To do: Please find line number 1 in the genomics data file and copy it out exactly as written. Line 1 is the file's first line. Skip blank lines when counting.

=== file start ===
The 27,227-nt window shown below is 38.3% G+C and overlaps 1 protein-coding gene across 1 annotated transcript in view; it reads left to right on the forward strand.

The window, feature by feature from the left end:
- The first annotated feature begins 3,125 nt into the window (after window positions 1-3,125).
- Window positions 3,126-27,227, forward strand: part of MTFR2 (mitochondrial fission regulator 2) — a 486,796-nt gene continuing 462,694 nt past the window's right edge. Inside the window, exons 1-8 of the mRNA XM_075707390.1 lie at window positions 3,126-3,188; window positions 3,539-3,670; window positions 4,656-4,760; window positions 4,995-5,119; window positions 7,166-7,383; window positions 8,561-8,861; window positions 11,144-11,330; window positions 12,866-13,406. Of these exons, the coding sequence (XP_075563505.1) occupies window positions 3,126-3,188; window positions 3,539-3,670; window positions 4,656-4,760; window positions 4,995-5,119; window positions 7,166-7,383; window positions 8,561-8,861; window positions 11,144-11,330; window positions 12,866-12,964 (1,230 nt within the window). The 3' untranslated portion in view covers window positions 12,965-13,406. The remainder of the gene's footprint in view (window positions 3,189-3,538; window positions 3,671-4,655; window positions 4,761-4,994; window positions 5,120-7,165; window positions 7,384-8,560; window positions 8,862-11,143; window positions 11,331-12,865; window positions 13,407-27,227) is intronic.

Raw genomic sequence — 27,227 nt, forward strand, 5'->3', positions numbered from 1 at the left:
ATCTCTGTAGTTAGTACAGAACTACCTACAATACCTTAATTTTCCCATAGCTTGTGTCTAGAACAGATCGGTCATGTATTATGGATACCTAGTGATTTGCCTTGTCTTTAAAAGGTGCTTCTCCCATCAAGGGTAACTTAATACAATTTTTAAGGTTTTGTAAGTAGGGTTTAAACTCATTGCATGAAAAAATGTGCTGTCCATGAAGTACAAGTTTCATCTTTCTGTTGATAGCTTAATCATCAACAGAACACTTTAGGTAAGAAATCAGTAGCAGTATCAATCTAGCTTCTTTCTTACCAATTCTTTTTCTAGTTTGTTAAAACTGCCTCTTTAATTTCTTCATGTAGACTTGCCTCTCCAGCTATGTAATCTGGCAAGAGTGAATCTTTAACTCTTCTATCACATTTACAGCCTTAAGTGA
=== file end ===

The 27,227-nt window shown below is 38.3% G+C and overlaps 1 protein-coding gene across 1 annotated transcript in view; it reads left to right on the forward strand.